Cardinal Egan’s two statements on abortion draw waves of kudos

Why do I get the feeling that if and when Cardinal Egan does retire, his two, strong anti-abortion statements of 2008 will go down as a large part of his public legacy?

For years, observers of all kinds noted Egan’s reticence to speak out in the public square. At first, many thought he was reluctant to try to follow Cardinal O’Connor, a master of the ages at both sound bites and all-out speeches. In recent years, I’ve heard many people say that Egan was cutting himself off from the public square because he could not get past his deep distrust of the mainstream media.

tjndc5-5b531olhqk315wbdl7p4_layout.jpgIt’s true that Egan often writes with zest in Catholic New York and that he speaks often on The Catholic Channel on SIRIUS Satellite Radio. But his audience is limited.

I don’t know how many times over the year I’ve heard Catholic laypeople wonder what the archbishop of New York was up to.

Then came 2008. In April, pro-choice Rudy Giuliani received the Eucharist at a papal Mass at St. Patrick’s Catheral.

And Egan hammered him — releasing an out-of-the-blue statement that included: “I had an understanding with Mr. Rudolph Giuliani, when I became Archbishop of New York and he was serving as Mayor of New York, that he was not to receive the Eucharist because of his well-known support of abortion. I deeply regret that Mr. Giuliani received the Eucharist during the Papal visit here in New York…”

The Catholic blogosphere went nuts, with orthodox/conservative/devoutly pro-life Catholics hailing Egan as a hero. For weeks, bloggers continued to hold up Egan’s statement as an example of how a cardinal/archbishop is supposed to act.

Then, this past Sunday, Nancy Pelosi went on “Meet the Press” and tried to explain her pro-choice position, in part, by contending that Catholic teachings on abortion were once unclear.

After Washington Archbishop Donald Wuerl and Denver Archbishop Charles Chaput took some opening shots at Pelosi, Egan let absolutely loose:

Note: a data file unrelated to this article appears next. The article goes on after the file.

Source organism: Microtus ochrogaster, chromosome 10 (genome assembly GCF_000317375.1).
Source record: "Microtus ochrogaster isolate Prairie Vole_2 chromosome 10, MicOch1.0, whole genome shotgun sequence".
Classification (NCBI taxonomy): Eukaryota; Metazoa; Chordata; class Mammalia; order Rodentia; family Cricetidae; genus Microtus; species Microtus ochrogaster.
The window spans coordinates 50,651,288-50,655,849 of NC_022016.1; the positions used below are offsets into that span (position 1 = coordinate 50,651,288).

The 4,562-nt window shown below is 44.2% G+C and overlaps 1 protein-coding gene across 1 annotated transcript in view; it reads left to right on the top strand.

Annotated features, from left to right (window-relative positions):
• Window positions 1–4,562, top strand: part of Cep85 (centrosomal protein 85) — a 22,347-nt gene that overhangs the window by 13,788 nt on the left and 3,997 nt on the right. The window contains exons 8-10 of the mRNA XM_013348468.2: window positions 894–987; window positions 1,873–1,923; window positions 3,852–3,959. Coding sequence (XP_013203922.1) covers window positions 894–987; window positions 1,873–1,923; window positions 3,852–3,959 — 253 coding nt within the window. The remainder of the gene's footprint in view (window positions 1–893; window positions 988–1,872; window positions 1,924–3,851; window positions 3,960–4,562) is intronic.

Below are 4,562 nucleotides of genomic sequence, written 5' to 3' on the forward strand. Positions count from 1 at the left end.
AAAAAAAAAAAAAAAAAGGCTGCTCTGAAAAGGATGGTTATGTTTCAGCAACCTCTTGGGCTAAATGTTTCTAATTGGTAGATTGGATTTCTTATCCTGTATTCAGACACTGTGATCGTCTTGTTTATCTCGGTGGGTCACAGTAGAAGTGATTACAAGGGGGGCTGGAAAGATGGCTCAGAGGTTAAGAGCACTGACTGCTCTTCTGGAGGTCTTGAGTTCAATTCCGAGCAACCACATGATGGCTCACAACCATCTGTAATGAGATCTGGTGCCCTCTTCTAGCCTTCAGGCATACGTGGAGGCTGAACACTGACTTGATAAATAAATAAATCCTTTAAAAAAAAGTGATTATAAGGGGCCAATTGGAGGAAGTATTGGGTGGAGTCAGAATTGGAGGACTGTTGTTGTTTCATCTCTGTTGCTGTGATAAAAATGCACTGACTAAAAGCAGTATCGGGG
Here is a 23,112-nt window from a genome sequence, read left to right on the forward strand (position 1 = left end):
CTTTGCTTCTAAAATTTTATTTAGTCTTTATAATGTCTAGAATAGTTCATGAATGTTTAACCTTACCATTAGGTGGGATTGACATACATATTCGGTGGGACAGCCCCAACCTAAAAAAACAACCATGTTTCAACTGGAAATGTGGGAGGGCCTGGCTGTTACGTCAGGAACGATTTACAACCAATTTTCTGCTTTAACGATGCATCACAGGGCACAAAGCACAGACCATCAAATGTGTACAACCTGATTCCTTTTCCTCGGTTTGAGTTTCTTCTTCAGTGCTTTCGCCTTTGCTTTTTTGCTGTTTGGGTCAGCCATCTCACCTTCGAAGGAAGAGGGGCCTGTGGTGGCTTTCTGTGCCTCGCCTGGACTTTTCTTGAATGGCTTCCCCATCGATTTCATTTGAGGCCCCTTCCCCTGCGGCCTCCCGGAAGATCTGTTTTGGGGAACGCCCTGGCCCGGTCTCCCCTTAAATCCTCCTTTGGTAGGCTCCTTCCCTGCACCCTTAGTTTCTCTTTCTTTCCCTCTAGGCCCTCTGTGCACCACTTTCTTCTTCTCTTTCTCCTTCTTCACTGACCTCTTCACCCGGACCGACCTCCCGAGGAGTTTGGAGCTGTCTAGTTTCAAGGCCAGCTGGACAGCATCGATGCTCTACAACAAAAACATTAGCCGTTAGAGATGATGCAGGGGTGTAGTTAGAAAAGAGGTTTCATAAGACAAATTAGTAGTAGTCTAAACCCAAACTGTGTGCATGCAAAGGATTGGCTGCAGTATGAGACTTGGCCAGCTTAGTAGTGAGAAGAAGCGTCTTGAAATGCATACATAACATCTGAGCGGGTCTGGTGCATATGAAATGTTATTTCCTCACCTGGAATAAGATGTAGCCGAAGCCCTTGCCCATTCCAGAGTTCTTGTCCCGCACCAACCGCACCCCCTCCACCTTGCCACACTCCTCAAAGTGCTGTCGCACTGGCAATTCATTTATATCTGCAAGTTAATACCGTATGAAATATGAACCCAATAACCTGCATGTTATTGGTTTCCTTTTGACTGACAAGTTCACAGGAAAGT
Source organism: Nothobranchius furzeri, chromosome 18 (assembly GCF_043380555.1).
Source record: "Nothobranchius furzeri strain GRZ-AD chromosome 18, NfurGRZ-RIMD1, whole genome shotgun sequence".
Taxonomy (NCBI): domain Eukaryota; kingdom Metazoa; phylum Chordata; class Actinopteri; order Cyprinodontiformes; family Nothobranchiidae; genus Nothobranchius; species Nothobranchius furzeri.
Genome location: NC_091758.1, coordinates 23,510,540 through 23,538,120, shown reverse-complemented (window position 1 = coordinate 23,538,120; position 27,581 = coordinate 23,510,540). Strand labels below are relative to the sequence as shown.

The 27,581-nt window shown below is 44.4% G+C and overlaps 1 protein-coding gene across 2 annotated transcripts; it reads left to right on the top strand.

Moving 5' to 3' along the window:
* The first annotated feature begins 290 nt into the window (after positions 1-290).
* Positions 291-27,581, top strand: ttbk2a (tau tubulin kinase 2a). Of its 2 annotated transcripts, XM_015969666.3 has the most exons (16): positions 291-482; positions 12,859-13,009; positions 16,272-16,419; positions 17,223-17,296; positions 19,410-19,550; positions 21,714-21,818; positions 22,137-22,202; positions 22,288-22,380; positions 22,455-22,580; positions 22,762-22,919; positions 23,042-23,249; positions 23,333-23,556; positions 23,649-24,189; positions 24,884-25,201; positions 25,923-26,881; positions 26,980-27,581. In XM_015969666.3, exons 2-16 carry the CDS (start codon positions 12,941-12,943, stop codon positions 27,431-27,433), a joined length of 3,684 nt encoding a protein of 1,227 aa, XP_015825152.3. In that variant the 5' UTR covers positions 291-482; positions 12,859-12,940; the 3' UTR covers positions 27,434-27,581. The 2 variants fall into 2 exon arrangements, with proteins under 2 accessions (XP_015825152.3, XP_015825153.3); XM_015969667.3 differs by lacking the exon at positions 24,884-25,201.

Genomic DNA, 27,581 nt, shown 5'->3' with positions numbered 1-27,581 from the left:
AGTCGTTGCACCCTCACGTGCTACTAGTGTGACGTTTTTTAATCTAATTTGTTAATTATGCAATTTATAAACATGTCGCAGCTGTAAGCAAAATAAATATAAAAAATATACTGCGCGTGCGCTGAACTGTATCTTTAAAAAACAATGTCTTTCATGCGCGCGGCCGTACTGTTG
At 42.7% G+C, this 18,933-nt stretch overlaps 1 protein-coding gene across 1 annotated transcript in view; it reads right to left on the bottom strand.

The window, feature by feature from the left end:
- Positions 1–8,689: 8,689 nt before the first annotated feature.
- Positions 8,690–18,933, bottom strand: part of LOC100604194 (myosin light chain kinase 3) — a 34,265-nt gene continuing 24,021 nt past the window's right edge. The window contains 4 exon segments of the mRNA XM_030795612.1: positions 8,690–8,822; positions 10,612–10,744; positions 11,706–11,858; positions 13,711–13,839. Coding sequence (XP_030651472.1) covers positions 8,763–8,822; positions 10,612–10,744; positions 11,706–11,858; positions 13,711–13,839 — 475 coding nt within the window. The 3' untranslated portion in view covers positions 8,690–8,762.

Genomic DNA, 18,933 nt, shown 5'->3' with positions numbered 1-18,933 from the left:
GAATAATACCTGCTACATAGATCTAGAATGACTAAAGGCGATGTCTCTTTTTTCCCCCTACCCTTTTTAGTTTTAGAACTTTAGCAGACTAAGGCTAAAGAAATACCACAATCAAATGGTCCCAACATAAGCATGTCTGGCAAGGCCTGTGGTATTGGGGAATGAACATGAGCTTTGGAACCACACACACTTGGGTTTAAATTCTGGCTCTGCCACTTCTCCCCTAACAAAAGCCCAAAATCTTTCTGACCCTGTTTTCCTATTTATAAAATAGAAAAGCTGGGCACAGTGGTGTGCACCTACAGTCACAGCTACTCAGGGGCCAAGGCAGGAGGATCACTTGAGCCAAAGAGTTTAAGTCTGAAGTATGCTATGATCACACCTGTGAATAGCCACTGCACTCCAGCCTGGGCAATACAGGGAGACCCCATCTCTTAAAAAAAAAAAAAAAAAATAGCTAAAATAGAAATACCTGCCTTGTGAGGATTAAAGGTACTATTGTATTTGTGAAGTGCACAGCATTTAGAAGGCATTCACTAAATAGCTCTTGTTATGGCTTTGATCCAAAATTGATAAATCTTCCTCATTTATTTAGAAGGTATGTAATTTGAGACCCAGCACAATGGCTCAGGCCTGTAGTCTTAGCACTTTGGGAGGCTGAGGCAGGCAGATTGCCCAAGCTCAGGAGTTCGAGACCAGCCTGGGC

We are blessed in the 21st century with crystal-clear photographs and action films of the living realities within their pregnant mothers. No one with the slightest measure of integrity or honor could fail to know what these marvelous beings manifestly, clearly, and obviously are, as they smile and wave into the world outside the womb. In simplest terms, they are human beings with an inalienable right to live, a right that the Speaker of the House of Representatives is bound to defend at all costs for the most basic of ethical reasons.

And the blogosphere has again gone crazy!

One blogger wrote: “If you compare the statements of Cardinal Rigali, Bishop Lori, Archbishop Chaput, and Archbishop Wuerl to Cardinal Egan’s, the latter has the tone of someone who has “had it” with the hubris of pro-abortion politicians.”

Another: “Cardinal Egan’s judgment of Nandy Pelosi’s farce about the church’s teaching on abortion is unusually and refreshingly blunt. Bravo for him.”

Still another blogger opens with “Did I just hear Cardinal Egan change the abortion debate?” and then goes on to say: “Game, set and match to the pro-life crowd. Cardinal Egan just pulled a reverse of the Scopes Monkey trials. He demonstrated that scientific proof was on the side of the Bible, but knowing he was speaking to a lot of folks who put no credence in the scriptures, he avoided even bringing them into the conversation.”

Strong praise, indeed.

And, yes, Egan is drawing comparisons to none other than…John O’Connor.

One blogger wrote: “This is like the good old days; a New York City Cardinal telling a CINO (Catholic in Name Only) she must recant her pro-abortion position! It reminds me of Cardinal John O’Connor and Geraldine Ferraro and Mario Cuomo. Well done, Cardinal Egan!”

And the RedState blog went with this headline: “Cardinal Egan channels Cardinal O’Connor, and lays the smackdown on Nancy Pelosi.”

When all is said and done, some Catholics — not all, but some — may remember Egan as Cardinal Smackdown.

Gary Stern

Gary Stern covered education in the Lower Hudson Valley for several years during the early 1990s. Now's he back on the beat. He believes that schools are one of the main reasons that people live around here and that educational issues -- from curriculum to financing -- are among the most challenging things that journalists can write about. He continues to be amazed by the complexity of educational jargon. Gary got his B.A. at SUNY Buffalo and his M.A. from the University of Missouri Journalism School (where his master's thesis was about the best ways to cover education). He lives in White Plains with his wife and two sons, who attend public schools.